The Good Neighbour  – ★★★★★
This comprehensive biography talks about the life of an American icon – Fred Rogers (1928 – 2003), the man behind the famous American television show for children Mister Rogers’ Neighborhood (1962 – 2001). Fred Rogers was more than just a presenter, his show was more than just one’s usual children’s programme, and, hence, this biography is so much more than a book about one celebrity. Always championing children’s rights and their needs, Rogers has always been known for valuing each viewer “just the way they are” and a child was truly someone who mattered on his television. Unassuming, humble and even shy, but with captivating presence, Rogers hence revolutionised children’s day-time television in the US, believing that television can be uplifting, fun and educational for everyone [2018: 172]. From Rogers’ childhood to his last TV appearance, the biography touches on many aspects of his life, including Rogers’ unparalleled-on-television authenticity, his commitment to child development, and his love for music and swimming. The Good Neighbour is a book to read because Fred Rogers was one of those people whose efforts and commitments should never be forgotten. Fred Rogers’ life is a life worth knowing.
Continue reading “Review: The Good Neighbour: The Life & Work of Fred Rogers by Maxwell King”
Fried Green Tomatoes at the Whistle Stop Café  – ★★★★
“I may be sitting here at the Rose Terrace Nursing Home, but in my mind I’m over at the Whistle Stop Café having a plate of fried green tomatoes“, Mrs. Cleo Threadgoode, June 1986 (preface quote to Flagg’s Fried Green Tomatoes at the Whistle Stop Café).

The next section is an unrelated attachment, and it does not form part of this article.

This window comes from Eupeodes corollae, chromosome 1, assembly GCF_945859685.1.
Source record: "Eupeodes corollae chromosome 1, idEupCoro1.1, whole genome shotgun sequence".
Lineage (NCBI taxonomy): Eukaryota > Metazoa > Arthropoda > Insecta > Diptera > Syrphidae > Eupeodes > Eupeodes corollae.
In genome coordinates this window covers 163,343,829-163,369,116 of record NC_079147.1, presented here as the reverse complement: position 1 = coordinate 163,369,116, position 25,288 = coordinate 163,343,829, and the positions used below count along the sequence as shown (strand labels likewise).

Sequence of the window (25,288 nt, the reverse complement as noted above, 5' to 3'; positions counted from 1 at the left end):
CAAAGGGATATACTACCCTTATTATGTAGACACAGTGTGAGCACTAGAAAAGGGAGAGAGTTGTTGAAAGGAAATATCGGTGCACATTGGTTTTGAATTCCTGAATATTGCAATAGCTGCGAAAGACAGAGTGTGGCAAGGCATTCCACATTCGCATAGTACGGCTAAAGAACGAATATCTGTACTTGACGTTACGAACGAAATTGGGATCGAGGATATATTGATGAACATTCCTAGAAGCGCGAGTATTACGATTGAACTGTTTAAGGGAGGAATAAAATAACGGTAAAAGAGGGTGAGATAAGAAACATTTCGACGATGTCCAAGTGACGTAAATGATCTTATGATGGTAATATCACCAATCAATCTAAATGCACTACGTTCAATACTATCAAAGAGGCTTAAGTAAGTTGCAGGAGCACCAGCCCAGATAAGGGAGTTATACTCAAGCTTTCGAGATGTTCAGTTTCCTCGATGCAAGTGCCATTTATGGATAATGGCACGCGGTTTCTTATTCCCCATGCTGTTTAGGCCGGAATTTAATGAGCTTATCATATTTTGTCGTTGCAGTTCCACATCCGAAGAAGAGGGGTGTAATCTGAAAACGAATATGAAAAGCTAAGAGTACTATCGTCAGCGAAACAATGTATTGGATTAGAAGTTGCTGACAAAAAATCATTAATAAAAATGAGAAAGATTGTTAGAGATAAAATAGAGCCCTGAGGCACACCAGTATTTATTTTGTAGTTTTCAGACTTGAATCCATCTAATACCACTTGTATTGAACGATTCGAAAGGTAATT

This book is about two women – Evelyn Couch, a middle-aged housewife, and Ninny Threadgoode, an elderly woman in a nursing home, – meeting in 1985, and Ms Threadgoode starts to tell Evelyn about her youth spent in Whistle Stop, Alabama during the Depression era. Evelyn goes back in her mind to that time when Ms Threadgoode’s wild, free-spirited sister-in-law Idgie and her beautiful, soft-spoken friend Ruth ran a café in Whistle Stop, discovering the hardship they went through and the happiness they found. Mrs Threadgoode also hints at a murder mystery which got everyone talking in the 1930s in Whistle Stop. Fried Green Tomatoes at the Whistle Stop Cafe is a “feel-good” book at the centre of which is a powerful story of two women whose friendship and love enabled them to overcome obstacles in their way. Originally presented, paying special attention to the connecting power of food and cooking, the book also touches on such themes as racism, aging, marital violence, and finding hope in difficult times.
Continue reading “Review: Fried Green Tomatoes at the Whistle Stop Café by Fannie Flagg”